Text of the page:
In my opinion, the fiber end holds the most possibilities with value-adding, especially for BC. The outside long fiber, called the bast fiber, is separated from the inside woody core, which is called hurd. After processing it can be used for textiles, paper, clothing, geo-textiles and composite materials that can be used for machinery or automobile parts.

"Hempcrete" wall construction building course. Photo: Steve Allin (International Hemp Building Association)

“Hempcrete” wall construction building course. Photo: Steve Allin (International Hemp Building Association)

The hurd fiber is a valuable component used in making Hempcrete, a building material comprising hurd, water, and a lime binder. Hempcrete walls are structural, lightweight, and cast somewhat like concrete in a formwork, 12”-16” thick depending on the climate. They have a high R-value at 2.5/inch, and hemp walls are fireproof, and breathe and filter the indoor air.

 

Currently hemp biodiesel can be made from the seed oil, but this method is expensive to process. Technology is being developed to use the stalks of the plant (the fiber) and harness the energy to produce biofuels. It’s just a matter of time and tractors will one day be able to run on hemp fuel to harvest hemp.

Still other uses are opening up through new technologies like nanotechnology. A new generation of energy storage called supercapacitors is being developed as we speak using crushed hemp in micro form on graphene sheets, which will revolutionize the battery industry, making them much cheaper, more powerful, and cleaner.

So, what could a BC hemp fiber model look like in the developing industry? It can’t just grow viably anywhere due to specific soil and water requirements during the three-month growing cycle. Unless you are on the coast, irrigation is likely needed, especially for the first six weeks because it grows so fast.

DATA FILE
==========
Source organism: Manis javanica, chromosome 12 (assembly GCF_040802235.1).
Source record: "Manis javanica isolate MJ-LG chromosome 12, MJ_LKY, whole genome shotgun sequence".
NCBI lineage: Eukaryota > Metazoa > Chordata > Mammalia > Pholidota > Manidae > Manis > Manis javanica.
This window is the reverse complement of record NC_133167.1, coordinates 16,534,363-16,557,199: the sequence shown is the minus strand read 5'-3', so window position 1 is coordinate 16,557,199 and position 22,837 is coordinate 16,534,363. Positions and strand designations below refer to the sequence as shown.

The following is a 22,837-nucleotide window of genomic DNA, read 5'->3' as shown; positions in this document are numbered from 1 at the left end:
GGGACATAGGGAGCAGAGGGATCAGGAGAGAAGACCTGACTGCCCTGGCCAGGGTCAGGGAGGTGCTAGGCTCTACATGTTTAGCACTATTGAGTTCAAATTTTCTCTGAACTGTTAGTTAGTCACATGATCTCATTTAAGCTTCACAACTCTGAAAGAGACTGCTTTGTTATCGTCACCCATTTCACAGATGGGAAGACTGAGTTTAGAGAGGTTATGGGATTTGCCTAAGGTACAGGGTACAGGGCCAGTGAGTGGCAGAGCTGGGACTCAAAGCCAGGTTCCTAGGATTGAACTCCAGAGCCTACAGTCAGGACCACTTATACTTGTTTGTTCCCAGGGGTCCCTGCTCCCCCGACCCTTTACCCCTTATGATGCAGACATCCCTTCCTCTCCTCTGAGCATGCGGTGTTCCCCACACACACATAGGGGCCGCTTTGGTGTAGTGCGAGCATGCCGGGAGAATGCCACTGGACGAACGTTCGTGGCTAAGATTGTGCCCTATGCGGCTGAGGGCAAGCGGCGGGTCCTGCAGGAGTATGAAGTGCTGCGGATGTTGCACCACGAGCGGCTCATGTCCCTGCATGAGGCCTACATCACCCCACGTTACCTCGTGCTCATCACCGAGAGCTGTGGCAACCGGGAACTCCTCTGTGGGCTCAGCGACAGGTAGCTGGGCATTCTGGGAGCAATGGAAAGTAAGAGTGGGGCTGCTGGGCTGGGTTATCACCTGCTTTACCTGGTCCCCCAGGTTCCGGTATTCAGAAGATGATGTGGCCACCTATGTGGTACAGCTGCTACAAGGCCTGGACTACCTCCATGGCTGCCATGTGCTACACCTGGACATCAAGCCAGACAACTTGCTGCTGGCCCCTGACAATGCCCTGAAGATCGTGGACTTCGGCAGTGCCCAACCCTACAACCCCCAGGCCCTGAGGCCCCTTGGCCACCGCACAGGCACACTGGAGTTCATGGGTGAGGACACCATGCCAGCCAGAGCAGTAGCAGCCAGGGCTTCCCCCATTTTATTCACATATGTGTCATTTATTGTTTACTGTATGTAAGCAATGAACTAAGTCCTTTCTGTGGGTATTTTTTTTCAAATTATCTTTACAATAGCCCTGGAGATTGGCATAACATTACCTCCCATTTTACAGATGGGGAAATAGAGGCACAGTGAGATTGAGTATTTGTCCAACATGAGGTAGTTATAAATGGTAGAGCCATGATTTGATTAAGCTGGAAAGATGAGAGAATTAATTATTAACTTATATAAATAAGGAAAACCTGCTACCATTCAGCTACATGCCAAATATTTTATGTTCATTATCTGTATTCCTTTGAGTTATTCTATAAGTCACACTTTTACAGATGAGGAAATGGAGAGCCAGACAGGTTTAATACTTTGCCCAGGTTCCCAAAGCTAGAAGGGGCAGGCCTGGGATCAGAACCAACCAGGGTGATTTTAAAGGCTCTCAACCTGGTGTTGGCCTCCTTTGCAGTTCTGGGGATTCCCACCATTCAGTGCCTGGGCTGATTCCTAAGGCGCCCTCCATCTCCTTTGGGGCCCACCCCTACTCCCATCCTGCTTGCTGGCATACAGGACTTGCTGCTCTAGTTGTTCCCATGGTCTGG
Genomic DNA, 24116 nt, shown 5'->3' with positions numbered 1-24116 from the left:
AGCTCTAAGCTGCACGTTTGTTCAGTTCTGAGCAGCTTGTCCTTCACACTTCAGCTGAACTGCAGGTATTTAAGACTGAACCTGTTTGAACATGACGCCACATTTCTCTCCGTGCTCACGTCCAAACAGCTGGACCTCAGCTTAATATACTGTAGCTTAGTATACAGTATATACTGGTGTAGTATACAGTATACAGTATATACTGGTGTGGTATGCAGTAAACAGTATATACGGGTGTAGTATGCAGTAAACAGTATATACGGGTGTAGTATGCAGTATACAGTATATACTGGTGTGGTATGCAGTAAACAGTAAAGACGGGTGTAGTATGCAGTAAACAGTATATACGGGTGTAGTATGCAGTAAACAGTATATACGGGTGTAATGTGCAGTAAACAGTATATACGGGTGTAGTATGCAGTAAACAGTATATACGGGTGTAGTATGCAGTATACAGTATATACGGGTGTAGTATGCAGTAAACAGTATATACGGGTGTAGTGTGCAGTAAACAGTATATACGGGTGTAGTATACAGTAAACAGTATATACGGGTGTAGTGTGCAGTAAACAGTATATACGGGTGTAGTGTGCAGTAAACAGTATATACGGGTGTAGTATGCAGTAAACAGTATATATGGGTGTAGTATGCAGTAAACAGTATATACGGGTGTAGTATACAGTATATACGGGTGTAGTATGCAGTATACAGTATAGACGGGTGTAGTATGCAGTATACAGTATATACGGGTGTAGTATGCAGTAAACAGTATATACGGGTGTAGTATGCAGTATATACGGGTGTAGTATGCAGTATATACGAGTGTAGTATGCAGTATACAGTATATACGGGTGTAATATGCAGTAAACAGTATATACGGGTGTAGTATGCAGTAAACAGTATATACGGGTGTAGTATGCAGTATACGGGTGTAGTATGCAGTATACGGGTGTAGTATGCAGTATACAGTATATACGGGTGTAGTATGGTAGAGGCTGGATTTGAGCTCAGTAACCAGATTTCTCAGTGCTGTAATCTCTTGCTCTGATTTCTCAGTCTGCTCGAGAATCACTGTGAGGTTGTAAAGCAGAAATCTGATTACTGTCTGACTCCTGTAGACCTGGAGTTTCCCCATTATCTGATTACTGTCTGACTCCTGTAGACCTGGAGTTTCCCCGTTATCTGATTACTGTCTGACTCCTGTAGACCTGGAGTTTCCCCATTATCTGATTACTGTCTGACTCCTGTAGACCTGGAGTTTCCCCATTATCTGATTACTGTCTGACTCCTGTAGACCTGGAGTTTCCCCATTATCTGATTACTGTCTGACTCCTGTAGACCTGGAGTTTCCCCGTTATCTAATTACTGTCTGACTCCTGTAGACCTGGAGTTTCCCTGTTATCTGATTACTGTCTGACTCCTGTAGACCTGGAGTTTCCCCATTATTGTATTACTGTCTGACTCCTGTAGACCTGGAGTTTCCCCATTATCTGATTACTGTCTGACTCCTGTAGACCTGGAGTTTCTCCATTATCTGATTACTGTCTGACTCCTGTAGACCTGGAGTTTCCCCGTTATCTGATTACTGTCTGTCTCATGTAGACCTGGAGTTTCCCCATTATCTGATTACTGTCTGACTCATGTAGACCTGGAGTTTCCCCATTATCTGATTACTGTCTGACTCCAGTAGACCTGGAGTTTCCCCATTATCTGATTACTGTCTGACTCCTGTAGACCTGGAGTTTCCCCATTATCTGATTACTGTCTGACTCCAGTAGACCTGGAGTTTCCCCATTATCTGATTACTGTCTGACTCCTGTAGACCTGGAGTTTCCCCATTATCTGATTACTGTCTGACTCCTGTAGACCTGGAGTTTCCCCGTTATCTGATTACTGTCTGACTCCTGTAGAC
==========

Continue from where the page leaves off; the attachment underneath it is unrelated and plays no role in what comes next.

The Peace in Northeastern BC might be able to grow it with a land type similar to Alberta’s. The rest of BC’s suitable farming areas would likely be smaller, at 40-160 acres, but could still supply enough fiber to feed local value-adding businesses. This would boost local economies, provide Green jobs, and be good for the environment. Growers could harvest the fibers or contract this work out to another local farmer.

Hemp is baled, depending on the processing system used, and gets transported to a local fiber processing plant or is processed right on the farm with a mobile processor. Transport costs are minimized and so are emissions. Hemp hurd is bagged and marketed mainly to the local construction industry for Hempcrete or animal bedding. The fiber, once decorticated and de-gummed, is ready to go to other local businesses for further refining.

Research and development should be subsidized in BC by the federal and provincial governments, as they have already helped the prairie provinces and Ontario get started. It might be less expensive to innovate, design, and build our own harvesting/decorticating system than buying large, expensive systems from Europe. Regional area co-operatives could also be formed to help keep the ownership and control of the supply chain with the people.

The hemp industry has the ability to revitalize and empower the people in BC communities. It’s important that hemp does not get hijacked by big corporations as they see its huge potential. Some type of a co-operative would help ensure this from happening.

 

For more info on hemp, visit these sites:
Canadian Hemp Trade Alliance – http://www.hemptrade.ca/grow_hemp.php
Canadian Government site on Hemp – http://www.hc-sc.gc.ca/hc-ps/substancontrol/hemp-chanvre/index-eng.php
Hemp Industries Association – http://www.thehia.org/education.html
Hemp Technologies – http://www.hemp-technologies.com

 

Darcy Benjamin is a hemp advocate and homebuilder in the McLeese Lake area, living and sustainably farming with his wife Simone and all their animals on Dragonfly Farmz.